Progress is made issue by issue, not by partisan politics



Last night’s historic election of Justin Trudeau and a Liberal majority government was met with mixed reactions, as all elections are. Liberals are elated about the results, Conservatives, New Democrats and Greens are disappointed. It seems to me though that partisan politics are frequently toxic and do not have the impact that people think they do.

No matter which party wins, no one is going to be happy with everything they do. Everyone, at some point, will want the government to do something that they don’t do. If you’re waiting for a party you agree with all the time about everything, you are going to spend most of your life frustrated and will probably either stop voting or spend your evenings wearing a tin foil hat to meetings of the lunatic fringe. Anyone who agrees with any party on every issue all the time has traded in independent thought for a party membership card. 

The trick is to look for opportunities for progress. While you’ll never agree with any party on every issue, you can probably look at any party or leader and find specific issues on which you agree. 

It is also true that if public opinion on an issue shifts enough, just about every party will change their position. If the Conservative party is still anti-choice and anti-LGBT equality, they can’t admit it publicly and get elected. So, while you may not be able to directly influence party policy, you can influence public opinion and public opinion can influence party policy. 

The problem with the Harper government was that there were very few issues that I, or most Canadians, agreed with them on and Harper wasn’t influenced by public opinion or even the opinions of those closest to him. Harper was a egomaniac and, I believe, a sociopath. This has made the last decade frustrating at best. 

While I do not agree with the new Liberal government about everything there is plenty of room to move issues that I care about forward. 

Among other things Trudeau has pledged to:
  • Amend Bill C-51 to take out the draconian and racist parts while leaving the little bits of actual security improvements. 
  • Repeal the completely racist C-24. 
  • Create a more open and democratic government. 
  • Restore funding to the CBC and improve funding for arts and culture generally. 
  • Pass meaningful democratic reform. 
  • Take the gags off of federal scientists. 
  • Reduce greenhouse gasses in a variety of ways including putting a price on pollution.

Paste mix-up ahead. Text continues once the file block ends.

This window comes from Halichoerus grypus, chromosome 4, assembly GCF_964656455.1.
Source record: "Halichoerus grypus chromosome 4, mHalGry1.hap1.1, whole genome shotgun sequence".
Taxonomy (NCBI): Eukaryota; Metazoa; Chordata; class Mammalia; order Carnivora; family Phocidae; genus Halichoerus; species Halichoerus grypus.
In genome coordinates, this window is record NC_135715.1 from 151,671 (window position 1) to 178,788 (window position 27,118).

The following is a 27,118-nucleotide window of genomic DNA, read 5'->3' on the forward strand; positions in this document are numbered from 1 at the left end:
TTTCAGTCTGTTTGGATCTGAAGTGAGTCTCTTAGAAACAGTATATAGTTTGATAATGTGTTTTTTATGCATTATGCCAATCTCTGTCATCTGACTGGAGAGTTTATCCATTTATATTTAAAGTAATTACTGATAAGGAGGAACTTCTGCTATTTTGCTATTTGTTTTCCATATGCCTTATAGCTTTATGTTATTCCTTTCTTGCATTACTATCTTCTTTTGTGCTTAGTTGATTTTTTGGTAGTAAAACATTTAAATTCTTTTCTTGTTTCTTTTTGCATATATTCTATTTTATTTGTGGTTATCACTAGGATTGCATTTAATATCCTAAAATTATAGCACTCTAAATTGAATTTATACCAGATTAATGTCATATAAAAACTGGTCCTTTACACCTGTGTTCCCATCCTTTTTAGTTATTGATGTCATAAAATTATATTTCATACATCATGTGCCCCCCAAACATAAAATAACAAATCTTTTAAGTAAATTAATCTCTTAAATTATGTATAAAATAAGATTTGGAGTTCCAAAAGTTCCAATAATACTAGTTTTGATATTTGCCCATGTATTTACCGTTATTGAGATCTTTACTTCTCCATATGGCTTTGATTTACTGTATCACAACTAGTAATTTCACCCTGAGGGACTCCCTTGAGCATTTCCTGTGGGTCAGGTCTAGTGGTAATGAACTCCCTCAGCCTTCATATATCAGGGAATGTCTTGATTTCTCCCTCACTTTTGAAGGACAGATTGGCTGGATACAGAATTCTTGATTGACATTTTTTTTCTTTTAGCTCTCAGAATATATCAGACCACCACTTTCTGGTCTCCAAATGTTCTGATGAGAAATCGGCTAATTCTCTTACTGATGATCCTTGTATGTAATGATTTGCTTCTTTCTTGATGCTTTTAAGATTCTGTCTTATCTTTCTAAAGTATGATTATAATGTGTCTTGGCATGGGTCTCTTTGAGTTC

• Spend heavily on infrastructure improvements. 
  • Pass a middle class tax relief bill and a universal child benefit. 
  • Increase grants for higher education as well as spending on education for First Nations people. 
  • Launch an inquiry into missing and murdered aboriginal women. 
  • Cancel Harper’s irresponsible purchase of F-35s. 
  • Improve Canada’s relationship with a variety of countries, including the United States, Mexico and Iran. 
  • Bring 25,000 Syrian refugees to Canada by January of 2016
  • Legalize and regulate marijuana. 
  • Strengthen environmental regulation including returning protection to Canada’s waterways and national parks. 

And that is not a complete list. 


If an NDP government came to power promising these things, NDPers would be thrilled to tears. However, because it is a Liberal government they are crushed, angry and disappointed. This is part of the toxicity of party politics I alluded to.

But, partisans will say, it's a trust issue. Past Liberal governments haven't enacted these kinds of policies. This government, however, is not past Liberal governments. Only 34 Liberal MPs survived the 2011 election. Only a handful of Trudeau's 184 MPs were there when Paul Martin and Jean Chretien led the party. 

But, partisans will say, he voted with the Conservatives a bunch of times! Sure, yes, he did. The Conservatives were the government at the time and voting against the government at every turn is usually called 'obstructionist' (think the US Congress and Barack Obama). When you're not in government (especially when you have only 34 seats) you take even tiny wins when you can and there was likely something in those bills that the Liberals liked, even if they didn't like the whole bill. 

So again, I'm not particularly interested in partisan politics. Ideology is too often an inflexible short-cut to thinking. All I really want is a PM who is reasonably well educated, intelligent, fair and open minded. Regardless of who is in power I look for opportunities to advance issues I care about and with this government I see plenty of opportunity. 

If half of the things the Liberals have proposed come to pass before the next election, I'll be cheering for a second term. 

For those of you who are still reading, I've created a non-partisan Facebook Group that will focus entirely on issues: Not which leader or party we like more but issues of concern, facts about those issues and possible solutions. You can find it at facebook.com/groups/419750784856246/
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